Israeli President Isaac Herzog shakes hands with U.S. Vice President Kamala Harris at a joint meeting of the U.S. Congress at the U.S. Capitol on July 19, 2023, in Washington, D.C. Herzog’s speech on the floor of the House of Representatives stirred controversy as some liberal Democrats planned a boycott, underscoring tensions between the two countries. (Photo by Anna Moneymaker/Getty Images)
WASHINGTON — Israeli President Isaac Herzog, honoring Israel’s 75th year of independence, on Wednesday assured U.S. lawmakers that his nation “has democracy in its DNA,” even as tensions grow over Prime Minister Benjamin Netanyahu’s increasingly extreme agenda to overhaul Israel’s judicial system and ramp up construction of settlements in the West Bank.
Herzog’s remarks to a joint meeting of Congress followed a widely publicized series of events in which Washington Democrat and the chair of the Congressional Progressive Caucus Rep. Pramila Jayapal walked back her comment made Saturday in which she called Israel a “racist state.”
The House quickly and overwhelmingly, in a 412-9 vote, passed a resolution Tuesday affirming its support for Israel and declaring that the nation is “not a racist or apartheid state” and that “Congress rejects all forms of antisemitism and xenophobia.”
Reps. Rashida Tlaib of Michigan, Ilhan Omar of Minnesota, Cori Bush of Missouri, André Carson of Indiana and Summer Lee of Pennsylvania were among the nine Democrats who voted against the measure. Jayapal voted in favor.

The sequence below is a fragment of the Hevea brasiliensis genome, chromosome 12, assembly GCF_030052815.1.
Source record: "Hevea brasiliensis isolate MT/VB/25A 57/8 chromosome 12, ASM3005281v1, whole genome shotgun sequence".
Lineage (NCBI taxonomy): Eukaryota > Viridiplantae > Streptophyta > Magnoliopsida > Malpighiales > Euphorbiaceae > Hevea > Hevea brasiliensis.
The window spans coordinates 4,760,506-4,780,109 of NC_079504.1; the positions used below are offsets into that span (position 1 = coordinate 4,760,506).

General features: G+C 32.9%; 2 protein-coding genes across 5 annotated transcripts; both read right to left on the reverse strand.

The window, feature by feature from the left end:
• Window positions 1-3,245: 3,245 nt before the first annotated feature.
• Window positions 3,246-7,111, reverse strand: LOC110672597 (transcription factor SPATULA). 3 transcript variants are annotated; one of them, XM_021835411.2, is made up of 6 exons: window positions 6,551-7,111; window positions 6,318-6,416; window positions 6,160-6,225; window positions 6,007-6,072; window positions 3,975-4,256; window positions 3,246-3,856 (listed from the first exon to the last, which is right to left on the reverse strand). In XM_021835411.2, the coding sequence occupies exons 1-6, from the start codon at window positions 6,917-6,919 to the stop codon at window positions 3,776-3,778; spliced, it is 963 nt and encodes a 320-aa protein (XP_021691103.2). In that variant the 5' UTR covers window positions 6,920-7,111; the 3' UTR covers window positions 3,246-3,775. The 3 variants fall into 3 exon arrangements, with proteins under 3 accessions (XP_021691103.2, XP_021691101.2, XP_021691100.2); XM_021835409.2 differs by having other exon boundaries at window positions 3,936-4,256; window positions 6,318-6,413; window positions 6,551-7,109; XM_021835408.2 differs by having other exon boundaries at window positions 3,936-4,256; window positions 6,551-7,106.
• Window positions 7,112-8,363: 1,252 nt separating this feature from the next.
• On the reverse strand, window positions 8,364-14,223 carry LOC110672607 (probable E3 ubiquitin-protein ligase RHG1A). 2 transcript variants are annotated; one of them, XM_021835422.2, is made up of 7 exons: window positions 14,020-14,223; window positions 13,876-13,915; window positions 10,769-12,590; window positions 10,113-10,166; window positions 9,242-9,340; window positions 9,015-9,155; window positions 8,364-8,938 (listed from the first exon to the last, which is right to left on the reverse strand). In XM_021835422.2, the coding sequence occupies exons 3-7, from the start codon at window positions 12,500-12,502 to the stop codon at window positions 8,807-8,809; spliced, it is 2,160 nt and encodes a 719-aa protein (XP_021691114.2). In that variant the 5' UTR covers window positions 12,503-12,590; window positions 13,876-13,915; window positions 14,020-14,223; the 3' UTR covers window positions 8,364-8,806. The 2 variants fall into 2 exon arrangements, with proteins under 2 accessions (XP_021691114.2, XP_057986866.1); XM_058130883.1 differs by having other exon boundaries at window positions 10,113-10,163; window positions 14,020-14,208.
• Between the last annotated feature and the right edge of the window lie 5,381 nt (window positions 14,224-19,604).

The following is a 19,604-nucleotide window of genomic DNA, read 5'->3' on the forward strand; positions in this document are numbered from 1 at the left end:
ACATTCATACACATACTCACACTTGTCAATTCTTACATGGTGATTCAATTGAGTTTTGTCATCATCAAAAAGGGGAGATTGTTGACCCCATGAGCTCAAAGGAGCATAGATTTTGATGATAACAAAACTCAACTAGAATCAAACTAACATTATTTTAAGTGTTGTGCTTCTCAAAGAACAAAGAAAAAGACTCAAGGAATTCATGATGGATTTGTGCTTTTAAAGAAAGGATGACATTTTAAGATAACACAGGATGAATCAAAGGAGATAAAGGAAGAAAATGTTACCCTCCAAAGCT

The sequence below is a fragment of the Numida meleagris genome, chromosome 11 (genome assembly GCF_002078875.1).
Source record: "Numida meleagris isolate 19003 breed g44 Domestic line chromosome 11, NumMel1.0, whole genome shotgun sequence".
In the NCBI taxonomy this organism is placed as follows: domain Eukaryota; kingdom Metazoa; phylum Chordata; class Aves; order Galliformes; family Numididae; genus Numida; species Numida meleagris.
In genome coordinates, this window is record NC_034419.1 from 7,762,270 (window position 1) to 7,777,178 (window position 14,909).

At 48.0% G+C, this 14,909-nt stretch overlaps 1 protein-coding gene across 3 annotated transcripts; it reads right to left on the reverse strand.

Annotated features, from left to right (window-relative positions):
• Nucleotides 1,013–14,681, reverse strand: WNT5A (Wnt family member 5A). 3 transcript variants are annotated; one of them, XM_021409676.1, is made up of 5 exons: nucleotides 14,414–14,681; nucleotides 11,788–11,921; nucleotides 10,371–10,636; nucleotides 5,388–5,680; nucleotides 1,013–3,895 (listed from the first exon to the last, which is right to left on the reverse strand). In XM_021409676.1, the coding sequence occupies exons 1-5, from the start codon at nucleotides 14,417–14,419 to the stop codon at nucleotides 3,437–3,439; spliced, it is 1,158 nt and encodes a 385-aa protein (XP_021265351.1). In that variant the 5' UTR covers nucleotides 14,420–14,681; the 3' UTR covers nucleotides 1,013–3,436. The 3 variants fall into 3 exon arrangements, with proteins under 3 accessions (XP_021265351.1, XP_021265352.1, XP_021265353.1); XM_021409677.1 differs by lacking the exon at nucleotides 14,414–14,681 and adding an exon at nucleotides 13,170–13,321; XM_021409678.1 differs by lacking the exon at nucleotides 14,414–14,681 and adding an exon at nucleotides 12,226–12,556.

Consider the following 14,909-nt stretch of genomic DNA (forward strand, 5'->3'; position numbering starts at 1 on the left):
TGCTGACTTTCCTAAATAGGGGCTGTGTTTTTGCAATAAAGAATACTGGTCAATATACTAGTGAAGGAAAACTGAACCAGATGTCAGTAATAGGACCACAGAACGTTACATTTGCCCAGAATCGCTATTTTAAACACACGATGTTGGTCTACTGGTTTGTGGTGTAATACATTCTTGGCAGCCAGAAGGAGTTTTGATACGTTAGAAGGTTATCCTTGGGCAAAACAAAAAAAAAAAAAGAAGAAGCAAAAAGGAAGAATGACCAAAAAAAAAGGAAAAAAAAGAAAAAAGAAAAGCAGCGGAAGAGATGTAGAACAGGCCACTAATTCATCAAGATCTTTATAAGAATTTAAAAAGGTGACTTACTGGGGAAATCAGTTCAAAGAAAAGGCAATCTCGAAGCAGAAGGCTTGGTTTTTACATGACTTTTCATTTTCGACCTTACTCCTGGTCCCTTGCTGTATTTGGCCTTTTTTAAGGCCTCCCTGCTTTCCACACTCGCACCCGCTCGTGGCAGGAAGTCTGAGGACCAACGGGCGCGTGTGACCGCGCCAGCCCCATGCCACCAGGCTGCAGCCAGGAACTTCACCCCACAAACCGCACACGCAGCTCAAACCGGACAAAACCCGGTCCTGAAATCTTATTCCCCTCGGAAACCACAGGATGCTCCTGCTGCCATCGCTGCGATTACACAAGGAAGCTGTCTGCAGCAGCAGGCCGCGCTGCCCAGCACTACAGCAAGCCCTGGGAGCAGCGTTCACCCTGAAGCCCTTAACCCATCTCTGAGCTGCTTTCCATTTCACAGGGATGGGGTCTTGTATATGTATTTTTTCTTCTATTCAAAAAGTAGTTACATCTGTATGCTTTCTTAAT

Tlaib, the only Congress member of Palestinian descent, and Bush issued a joint statement Tuesday about their plan to boycott Herzog’s speech.
“Bestowing President Herzog with the rare honor of a joint address to Congress while the Israeli apartheid government continues to enable and directly support racism and brutal settler attacks is a slap in the face to victims, survivors, and their loved ones — including the families of Americans murdered by this regime like Shireen Abu Akleh and Omar Assad,” they wrote, referring to the May 2022 killing of a Palestinian-American journalist and the early 2022 death of an American citizen after being detained by Israeli forces.
But during his 40-minute address Wednesday in the U.S. House of Representatives, Herzog said his “deep yearning” is for peace with Palestinians and that both the U.S. and Israel “have always stood for the same values.”
“Our two nations are both diverse, life-affirming societies that stand for liberty, equality and freedom,” the Israeli head of state said. “At our core, both our peoples seek to repair the cracks in our world.”
Among the tests facing both nations: regional tension, a raging war in Ukraine, the threat of a nuclear Iran, climate change, polarization and antisemitism, Herzog said.
“Mr. Speaker, I am not oblivious to criticism among friends, including some expressed by respected members of this House. I respect criticism, especially from friends, although one does not always have to accept it,” he said. “But criticism of Israel must not cross the line into negation of the State of Israel’s right to exist.”
Herzog commended President Joe Biden, who hosted him Tuesday at the White House, for what the administration described in May as the nation’s first-ever strategy to combat antisemitism — a comment that garnered applause from both sides of the aisle.